Download Approaching Yehud: New Approaches to the Study of the by Jon, L. Berquist, Berquist, Jon L. PDF

By Jon, L. Berquist, Berquist, Jon L.

The long-held view that the Persian interval in Israel (known as Yehud) used to be a traditionally by-product period that engendered little theological or literary innovation has been changed in fresh a long time by means of an appreciation for the significance of the Persian interval for realizing Israels literature, faith, and experience of identification. a brand new photograph of Yehud is rising that has shifted the point of interest from viewing the postexilic interval as a staging floor for early Judaism or Christianity to facing Yehud by itself phrases, as a Persian colony with a various inhabitants. Taken jointly, the 13 chapters during this quantity signify a number of reviews that contact on quite a few textual and ancient difficulties to boost the dialog in regards to the value of the Persian interval and particularly its formative effect on biblical literature. members contain Richard Bautch, Jon L. Berquist, Zipporah G. Glass, Alice W. Hunt, David Janzen, John Kessler, Melody D. Knowles, Jennifer L. Koosed, Herbert R. Marbury, Christine Mitchell, Julia M. OBrien, Donald C. Polaski, Jean-Pierre Ruiz, Brent A. Strawn, and Christine Roy Yoder.

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The application of said exegesis is not limited to worship, and it is in this separate realm that Fishbane highlights intertextuality. Torah and its exegesis, he notes, play a role in legitimating policies toward foreigners held by the golah community of Ezra and Nehemiah. Ezra 9:1–10:19 comprises a sermon delivered in a liturgical context (9:1–15) and the digest of a subsequent town meeting (10:1–19) that concludes by banning intermarriage. In advocating divorce from foreign spouses, Fishbane notes, the author of Ezra 9:1–10:19 faces a challenge.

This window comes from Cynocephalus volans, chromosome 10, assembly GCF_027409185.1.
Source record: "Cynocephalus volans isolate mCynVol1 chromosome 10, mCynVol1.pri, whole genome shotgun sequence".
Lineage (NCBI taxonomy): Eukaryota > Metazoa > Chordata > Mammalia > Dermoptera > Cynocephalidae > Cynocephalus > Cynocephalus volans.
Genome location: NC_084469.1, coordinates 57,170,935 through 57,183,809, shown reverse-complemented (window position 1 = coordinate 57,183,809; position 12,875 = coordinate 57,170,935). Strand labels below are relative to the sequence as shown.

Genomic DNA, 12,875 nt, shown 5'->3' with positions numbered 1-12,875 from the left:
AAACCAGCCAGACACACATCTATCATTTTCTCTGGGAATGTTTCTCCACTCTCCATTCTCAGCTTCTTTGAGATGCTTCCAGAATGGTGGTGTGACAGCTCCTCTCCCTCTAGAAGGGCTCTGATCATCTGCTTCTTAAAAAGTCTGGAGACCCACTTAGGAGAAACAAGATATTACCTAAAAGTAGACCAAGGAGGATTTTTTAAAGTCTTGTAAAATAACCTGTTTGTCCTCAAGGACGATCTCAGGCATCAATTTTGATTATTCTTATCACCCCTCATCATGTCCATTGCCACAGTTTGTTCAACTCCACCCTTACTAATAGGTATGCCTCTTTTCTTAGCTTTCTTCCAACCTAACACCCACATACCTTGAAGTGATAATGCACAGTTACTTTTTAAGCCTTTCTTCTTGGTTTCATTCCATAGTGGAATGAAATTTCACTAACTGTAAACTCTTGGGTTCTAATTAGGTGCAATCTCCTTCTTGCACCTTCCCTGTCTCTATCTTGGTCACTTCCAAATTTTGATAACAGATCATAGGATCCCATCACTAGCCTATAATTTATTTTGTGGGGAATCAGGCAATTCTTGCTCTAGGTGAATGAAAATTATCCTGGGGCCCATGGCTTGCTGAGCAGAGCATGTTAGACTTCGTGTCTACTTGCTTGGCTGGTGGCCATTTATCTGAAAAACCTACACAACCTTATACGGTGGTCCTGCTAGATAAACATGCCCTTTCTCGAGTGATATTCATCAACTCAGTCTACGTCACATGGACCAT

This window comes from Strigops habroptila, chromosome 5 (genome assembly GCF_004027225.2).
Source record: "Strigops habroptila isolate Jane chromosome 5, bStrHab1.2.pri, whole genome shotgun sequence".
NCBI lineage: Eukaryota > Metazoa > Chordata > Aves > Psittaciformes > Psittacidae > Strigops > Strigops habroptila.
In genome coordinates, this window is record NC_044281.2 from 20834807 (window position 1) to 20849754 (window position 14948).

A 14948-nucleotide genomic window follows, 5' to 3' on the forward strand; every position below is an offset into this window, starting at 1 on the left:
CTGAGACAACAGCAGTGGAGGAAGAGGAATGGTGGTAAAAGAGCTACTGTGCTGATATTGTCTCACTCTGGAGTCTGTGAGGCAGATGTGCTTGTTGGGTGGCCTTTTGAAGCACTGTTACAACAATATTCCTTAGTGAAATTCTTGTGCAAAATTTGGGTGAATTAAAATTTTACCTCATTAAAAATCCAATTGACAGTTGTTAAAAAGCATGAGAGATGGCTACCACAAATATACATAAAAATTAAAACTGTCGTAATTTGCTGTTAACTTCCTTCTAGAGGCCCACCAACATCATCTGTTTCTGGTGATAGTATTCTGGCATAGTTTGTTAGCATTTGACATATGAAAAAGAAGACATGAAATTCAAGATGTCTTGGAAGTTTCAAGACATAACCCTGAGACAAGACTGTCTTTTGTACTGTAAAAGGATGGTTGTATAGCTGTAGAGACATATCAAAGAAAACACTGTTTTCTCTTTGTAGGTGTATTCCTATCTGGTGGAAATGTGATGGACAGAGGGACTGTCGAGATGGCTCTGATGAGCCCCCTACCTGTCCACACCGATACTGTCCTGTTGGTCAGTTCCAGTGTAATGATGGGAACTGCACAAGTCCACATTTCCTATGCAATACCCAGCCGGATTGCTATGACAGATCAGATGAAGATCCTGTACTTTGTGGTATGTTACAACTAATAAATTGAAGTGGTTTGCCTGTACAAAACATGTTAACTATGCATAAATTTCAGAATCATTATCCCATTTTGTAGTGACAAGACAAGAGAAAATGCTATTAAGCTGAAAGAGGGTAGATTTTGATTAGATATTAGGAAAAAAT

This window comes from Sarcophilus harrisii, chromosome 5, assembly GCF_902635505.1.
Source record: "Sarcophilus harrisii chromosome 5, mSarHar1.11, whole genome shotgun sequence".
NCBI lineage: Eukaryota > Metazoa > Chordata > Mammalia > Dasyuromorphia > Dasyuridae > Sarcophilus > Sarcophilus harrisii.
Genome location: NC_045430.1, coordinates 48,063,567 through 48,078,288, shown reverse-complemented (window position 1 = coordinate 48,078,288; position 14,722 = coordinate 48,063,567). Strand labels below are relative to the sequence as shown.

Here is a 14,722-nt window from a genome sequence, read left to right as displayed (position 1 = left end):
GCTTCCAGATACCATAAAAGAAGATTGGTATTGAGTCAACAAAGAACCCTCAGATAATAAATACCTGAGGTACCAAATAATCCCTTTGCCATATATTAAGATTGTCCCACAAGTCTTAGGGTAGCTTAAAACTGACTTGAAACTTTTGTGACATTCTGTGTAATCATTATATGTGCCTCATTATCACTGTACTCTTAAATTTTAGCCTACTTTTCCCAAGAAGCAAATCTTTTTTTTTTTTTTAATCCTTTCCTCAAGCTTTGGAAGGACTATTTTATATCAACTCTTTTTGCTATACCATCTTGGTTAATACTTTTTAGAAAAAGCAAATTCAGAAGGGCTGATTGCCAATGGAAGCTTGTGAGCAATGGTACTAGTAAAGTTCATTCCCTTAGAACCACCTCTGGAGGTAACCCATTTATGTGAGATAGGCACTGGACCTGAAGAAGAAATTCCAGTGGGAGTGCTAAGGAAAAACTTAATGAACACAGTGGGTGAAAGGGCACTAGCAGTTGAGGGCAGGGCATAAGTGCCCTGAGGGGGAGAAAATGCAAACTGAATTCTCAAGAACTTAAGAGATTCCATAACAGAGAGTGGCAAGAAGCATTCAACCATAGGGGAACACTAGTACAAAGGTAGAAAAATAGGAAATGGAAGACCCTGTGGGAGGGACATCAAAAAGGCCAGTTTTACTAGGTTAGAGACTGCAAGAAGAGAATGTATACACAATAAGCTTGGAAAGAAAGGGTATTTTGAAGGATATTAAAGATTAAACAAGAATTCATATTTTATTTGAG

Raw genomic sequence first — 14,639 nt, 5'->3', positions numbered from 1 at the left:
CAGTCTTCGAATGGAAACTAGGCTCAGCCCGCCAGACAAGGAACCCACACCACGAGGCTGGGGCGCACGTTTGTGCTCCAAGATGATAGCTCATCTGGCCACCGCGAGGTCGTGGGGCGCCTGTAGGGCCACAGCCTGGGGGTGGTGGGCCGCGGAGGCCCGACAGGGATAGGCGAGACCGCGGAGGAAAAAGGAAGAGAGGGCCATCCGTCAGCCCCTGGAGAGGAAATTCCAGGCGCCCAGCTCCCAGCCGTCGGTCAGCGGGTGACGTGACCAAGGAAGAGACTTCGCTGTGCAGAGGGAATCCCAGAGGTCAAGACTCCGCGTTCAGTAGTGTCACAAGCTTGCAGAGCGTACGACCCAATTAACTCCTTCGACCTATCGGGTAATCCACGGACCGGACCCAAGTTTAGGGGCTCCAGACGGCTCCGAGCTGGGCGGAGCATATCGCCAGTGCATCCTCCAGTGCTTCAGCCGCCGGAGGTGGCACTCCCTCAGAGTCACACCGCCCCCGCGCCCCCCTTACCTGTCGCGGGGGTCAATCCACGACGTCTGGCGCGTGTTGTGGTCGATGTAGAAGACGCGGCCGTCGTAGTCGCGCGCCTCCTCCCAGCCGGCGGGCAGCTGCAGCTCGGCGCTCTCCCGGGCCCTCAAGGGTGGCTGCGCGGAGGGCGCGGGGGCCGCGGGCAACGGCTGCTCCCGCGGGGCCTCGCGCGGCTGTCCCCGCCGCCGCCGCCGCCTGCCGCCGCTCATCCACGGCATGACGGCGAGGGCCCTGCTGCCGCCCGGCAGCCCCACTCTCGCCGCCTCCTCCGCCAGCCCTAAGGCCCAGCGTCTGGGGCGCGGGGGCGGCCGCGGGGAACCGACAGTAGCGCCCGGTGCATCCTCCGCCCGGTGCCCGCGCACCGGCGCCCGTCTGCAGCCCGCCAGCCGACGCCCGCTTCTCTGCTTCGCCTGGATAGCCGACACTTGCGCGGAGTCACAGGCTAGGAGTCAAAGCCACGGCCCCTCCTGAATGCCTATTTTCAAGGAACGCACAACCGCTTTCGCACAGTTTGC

Fishbane concludes that Ezra addresses the problem of precedent with “an intentional exegetical attempt to extend older pentateuchal provisions to new times” (116). Elsewhere Fishbane provides a theoretical model that further clarifies not only his reading of the exegetical dimensions in texts such as Ezra 9 but also his understanding of intertextuality. Such exegesis starts with a received text (traditum) whose authority is recognized. The authority, however, requires a degree of interpretation and reapplication if it is to remain viable.

Dyck and Kelly: Redaction Criticism and the Books of Chronicles Contemporary redaction criticism provides an important vista on intertextual study of the books of Chronicles. Before focusing on intertextuality, we must frame the matter in terms of a certain redactional issue. Steven McKenzie’s article “The Chronicler as Redactor” surveys redaction critics such as A. Graeme Auld, who proposes that the Deuteronomistic History and Chronicles share a common source that is no longer extant. McKenzie questions the historicity of the source and otherwise critiques Auld on several points (80–87).

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